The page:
I understand you can transfer your home to a caretaker child to protect your home from being considered an asset in order to qualify for Medicaid & the child has to have "lived" in the home for at least 2 years prior. As respects " lived," if the ...

    Cheryl’s Answer

    In New York State, a Medicaid applicant may transfer the homestead, without penalty, to his/her adult child who RESIDED in the Medicaid applicant's home for at least 2 years, immediately prior to the applicant's most recent institutionalization, and who provided care to the applicant which permitted the applicant to reside at home rather than in a medical facility. It is presumed that the child “provided care” unless there is evidence to the contrary.
    Residency is based on the intent to establish a permanent home. Many factors may be considered in asserting residence. Based on a cursory review of the limited information in this question, it appears that it may be difficult to establish that the caretaker child resided in the applicant's home.
    You should speak to a qualified elder law attorney before making an application for Medicaid or transferring any assets. Medicaid eligibility is a very complex area of the law and many different factors affect Medicaid eligibility.

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  • Assest Protection relative to qualifing for Medicaid

    Does a disabled child have to live in the home in order to protect the home from being considered in qualifying for Medicaid or can he/she live elsewhere?

    Cheryl’s Answer

    First, the answer to your question depends on which Medicaid program the applicant is applying and several other factors. Under New York law, a certified disabled child must live in the Medicaid applicant's home in order for the home to be considered exempt as a resource in qualifying for Medicaid, and to prevent a lien from being placed on the home while on Medicaid. A better option may be to consider a transfer of the home to the disabled child. A transfer of a homestead to a certified blind or disabled child in New York is not penalized.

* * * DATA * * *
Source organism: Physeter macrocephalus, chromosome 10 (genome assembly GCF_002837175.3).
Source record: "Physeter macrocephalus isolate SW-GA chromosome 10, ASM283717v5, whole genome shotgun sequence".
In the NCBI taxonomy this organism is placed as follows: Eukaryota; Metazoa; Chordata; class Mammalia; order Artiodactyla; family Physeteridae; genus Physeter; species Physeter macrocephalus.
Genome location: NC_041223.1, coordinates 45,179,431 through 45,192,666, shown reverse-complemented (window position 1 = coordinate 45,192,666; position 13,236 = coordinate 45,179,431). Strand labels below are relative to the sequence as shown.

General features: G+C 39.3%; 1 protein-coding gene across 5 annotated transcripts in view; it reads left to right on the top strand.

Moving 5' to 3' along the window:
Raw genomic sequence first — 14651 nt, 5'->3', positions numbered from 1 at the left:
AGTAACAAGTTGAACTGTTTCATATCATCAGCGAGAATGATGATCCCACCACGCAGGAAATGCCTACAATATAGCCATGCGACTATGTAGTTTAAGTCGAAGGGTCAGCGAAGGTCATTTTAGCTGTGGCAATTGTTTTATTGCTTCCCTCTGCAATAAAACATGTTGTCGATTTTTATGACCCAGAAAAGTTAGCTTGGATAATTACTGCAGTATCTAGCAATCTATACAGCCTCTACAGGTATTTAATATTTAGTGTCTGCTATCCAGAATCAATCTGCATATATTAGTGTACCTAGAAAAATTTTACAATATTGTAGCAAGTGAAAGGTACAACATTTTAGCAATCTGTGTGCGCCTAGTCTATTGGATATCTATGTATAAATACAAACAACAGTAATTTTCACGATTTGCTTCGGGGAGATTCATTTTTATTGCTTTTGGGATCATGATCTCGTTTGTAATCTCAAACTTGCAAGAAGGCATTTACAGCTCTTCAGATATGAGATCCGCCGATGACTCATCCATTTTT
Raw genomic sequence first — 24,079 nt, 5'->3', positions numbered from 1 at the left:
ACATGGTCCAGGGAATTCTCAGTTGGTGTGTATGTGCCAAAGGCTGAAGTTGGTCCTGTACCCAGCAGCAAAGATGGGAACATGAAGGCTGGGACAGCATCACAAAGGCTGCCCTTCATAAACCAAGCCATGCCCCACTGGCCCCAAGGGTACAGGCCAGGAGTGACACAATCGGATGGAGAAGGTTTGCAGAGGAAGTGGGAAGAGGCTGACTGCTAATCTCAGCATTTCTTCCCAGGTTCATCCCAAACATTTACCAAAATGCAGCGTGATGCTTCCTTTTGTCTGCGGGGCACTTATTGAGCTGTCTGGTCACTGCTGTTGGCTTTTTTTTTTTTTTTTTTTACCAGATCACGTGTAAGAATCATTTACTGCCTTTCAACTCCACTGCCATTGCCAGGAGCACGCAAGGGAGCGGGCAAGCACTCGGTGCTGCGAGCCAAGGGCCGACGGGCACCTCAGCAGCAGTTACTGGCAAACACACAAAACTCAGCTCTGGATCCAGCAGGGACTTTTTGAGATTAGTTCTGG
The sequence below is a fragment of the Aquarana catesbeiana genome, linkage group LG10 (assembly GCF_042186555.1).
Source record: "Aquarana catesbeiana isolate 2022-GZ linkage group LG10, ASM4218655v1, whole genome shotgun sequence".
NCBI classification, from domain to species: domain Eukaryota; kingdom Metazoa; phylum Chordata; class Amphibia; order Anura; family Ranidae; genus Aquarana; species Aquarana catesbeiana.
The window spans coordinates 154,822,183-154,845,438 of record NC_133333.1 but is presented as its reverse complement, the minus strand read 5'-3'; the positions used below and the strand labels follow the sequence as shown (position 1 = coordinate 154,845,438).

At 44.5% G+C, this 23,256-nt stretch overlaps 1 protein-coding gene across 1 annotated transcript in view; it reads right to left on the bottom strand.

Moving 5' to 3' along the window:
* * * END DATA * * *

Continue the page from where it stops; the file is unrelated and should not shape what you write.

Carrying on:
You should speak to a qualified elder law attorney before making an application for Medicaid or transferring any assets. Medicaid eligibility is a very complex area of the law and many different factors affect Medicaid eligibility.

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  • Protecting a 401k from Medicaid

    My father needs long term care and Medicaid is the only option but my mother is terrified to lose her 401k that she has worked very hard to build. Are there options to protect it?

    Cheryl’s Answer

    According to current law, retirement accounts are exempt as resouces when qualifying for Medicaid. However, income from retirement accounts are generally not exempt. That being said, there are additional income protections for applicants and community spouses of applicants. Medicaid eligibilty is complex and a full review of your parents' assets and income is required to asses Medicaid eligibility. You should contact a qualified elder law attorney.

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  • Estate appointee after death

    My father passed away in Dec 2009. I was appointed Trustee of his affairs. My name is on both checking and savings acct. A person who owed him money just sent me a check that is made out to the estate of (name). The bank will not accept the ch...

    Cheryl’s Answer

    • Selected as best answer

    If there has been no previous probate or administration proceeding, and the estate is under $30,000.00, you can start a small estate administration in Surrogate's Court in the County of your father's last residence. This is a simplified procedure that you may be able to handle on your own. Forms and more information can be found here: http://www.nycourthelp.gov/diy/smallestate.html